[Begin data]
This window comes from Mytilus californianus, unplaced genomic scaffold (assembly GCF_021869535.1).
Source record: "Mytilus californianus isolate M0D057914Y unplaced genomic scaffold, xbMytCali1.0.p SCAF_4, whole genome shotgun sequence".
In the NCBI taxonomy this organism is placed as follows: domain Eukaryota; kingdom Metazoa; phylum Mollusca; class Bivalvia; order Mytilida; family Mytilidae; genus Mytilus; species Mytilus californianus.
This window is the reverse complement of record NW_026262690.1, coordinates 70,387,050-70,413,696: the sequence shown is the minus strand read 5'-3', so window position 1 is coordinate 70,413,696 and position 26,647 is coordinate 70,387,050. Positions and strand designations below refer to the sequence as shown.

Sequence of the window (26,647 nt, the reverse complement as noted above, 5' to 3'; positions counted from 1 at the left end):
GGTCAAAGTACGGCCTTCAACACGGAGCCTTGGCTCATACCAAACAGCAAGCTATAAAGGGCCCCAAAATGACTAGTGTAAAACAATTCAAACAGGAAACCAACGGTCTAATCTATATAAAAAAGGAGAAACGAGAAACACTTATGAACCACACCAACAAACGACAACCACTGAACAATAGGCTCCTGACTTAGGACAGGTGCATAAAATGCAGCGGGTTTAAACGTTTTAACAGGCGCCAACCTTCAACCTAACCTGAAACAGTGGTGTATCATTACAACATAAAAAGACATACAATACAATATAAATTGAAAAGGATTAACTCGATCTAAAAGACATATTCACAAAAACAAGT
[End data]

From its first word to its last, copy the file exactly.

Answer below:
This window comes from Mytilus californianus, unplaced genomic scaffold (assembly GCF_021869535.1).
Source record: "Mytilus californianus isolate M0D057914Y unplaced genomic scaffold, xbMytCali1.0.p SCAF_4, whole genome shotgun sequence".
In the NCBI taxonomy this organism is placed as follows: domain Eukaryota; kingdom Metazoa; phylum Mollusca; class Bivalvia; order Mytilida; family Mytilidae; genus Mytilus; species Mytilus californianus.
This window is the reverse complement of record NW_026262690.1, coordinates 70,387,050-70,413,696: the sequence shown is the minus strand read 5'-3', so window position 1 is coordinate 70,413,696 and position 26,647 is coordinate 70,387,050. Positions and strand designations below refer to the sequence as shown.

Sequence of the window (26,647 nt, the reverse complement as noted above, 5' to 3'; positions counted from 1 at the left end):
GGTCAAAGTACGGCCTTCAACACGGAGCCTTGGCTCATACCAAACAGCAAGCTATAAAGGGCCCCAAAATGACTAGTGTAAAACAATTCAAACAGGAAACCAACGGTCTAATCTATATAAAAAAGGAGAAACGAGAAACACTTATGAACCACACCAACAAACGACAACCACTGAACAATAGGCTCCTGACTTAGGACAGGTGCATAAAATGCAGCGGGTTTAAACGTTTTAACAGGCGCCAACCTTCAACCTAACCTGAAACAGTGGTGTATCATTACAACATAAAAAGACATACAATACAATATAAATTGAAAAGGATTAACTCGATCTAAAAGACATATTCACAAAAACAAGT